How I use ACR varies depending on the type of images I am working on.
     
  8. eric-holmes

    eric-holmes No longer a newbie, moving up!

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    No, I do not know about the alt key when using sliders
     
  9. Garbz

    Garbz No longer a newbie, moving up!

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    I would advocate that with sharpening and noise reduction. Multiple passes of these lossy algorithms would lead to problems such as loss of detail or halos in your image.

    That said for the colour / contrast edits, it really comes down to what you're trying to achieve. If you're trying to increase the full image brightness I see no reason why one would do it in photoshop over cameraRAW.

    In some cases I could see cameraRAW being the better option. For instance in photoshop the exposure slider would be the same as cameraRAW, except that when you reduce it in cameraRAW highlight recovery is automatically activated. Reducing the brightness slider does not do this (to my knowledge) and is only done using either recovery or negative exposure compensation.
    If you're applying very specific edits on the other hand photoshop is your only option.

    I tend to get the image to a good state to start off in and then jump into photoshop.
     
  10. KmH

    KmH Helping photographers learn to fish Supporting Member

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    The next time you are using ACR hold down the Alt key, left click on and move the Exposure slider, and see what happens.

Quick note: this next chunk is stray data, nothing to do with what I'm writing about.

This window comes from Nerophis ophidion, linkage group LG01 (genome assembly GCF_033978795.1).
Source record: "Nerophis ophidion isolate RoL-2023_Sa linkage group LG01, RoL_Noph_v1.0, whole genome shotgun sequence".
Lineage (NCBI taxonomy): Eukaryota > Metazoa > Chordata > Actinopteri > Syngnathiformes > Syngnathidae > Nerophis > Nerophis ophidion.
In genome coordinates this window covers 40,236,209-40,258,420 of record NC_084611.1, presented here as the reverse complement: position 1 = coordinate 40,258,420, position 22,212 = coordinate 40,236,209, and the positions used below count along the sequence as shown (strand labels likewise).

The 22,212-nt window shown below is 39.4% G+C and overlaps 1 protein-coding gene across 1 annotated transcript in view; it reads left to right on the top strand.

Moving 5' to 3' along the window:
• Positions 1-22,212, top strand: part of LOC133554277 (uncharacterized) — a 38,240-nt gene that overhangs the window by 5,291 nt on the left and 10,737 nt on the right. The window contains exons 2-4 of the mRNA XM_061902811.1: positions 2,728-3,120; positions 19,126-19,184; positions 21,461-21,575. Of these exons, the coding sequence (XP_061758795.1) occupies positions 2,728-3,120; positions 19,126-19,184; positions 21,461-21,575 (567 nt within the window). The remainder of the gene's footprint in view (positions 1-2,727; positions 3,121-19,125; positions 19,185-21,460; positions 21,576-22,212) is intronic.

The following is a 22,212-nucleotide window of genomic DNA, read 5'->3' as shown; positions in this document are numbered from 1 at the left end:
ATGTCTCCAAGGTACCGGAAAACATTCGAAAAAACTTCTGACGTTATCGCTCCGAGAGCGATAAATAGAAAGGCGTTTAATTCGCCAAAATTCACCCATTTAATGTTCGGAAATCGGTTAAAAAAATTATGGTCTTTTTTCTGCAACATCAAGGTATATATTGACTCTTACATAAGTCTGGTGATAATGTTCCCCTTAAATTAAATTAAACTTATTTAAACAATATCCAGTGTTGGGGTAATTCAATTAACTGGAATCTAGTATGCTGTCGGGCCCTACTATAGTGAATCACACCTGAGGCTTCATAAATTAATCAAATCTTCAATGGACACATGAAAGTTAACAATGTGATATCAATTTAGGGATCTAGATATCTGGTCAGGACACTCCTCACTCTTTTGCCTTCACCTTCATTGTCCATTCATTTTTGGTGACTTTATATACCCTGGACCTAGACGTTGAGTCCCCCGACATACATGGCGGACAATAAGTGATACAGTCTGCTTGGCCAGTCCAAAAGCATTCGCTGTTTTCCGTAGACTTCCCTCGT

11. Overread

    Overread has a hat around here somewhere Staff Member Supporting Member

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    oooh neat!
    Though I do hate how adobe clean up their user interface by hiding controls with the alt key.....
     
  12. Soocom1

    Soocom1 TPF Noob!

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    To be honest, I think that setting to 0 is one way of keeping things simple.

    to set the camera in different settings is to mimic film and the way old film types use to work. Monochrome, grain, size, etc. In one regard, you can mimic Fuji or Kodachrome film types from slide film. (Kodak was notoriously red... Fuji blue). This allowed Fuji to shoot landscapes one way and Kodak another. Kodak 160 speed 120 Med. Format film is fantastic for weddings, and digital can now mimic that effect to a good degree. Canon has individual profiles set up in their newest version of DPP, and you can load and save individual tonality profiles into the camera. Personally, you really need to be careful though, mostly because you can get undesirable effects. So experiment and take your time. Most of all, record the settings.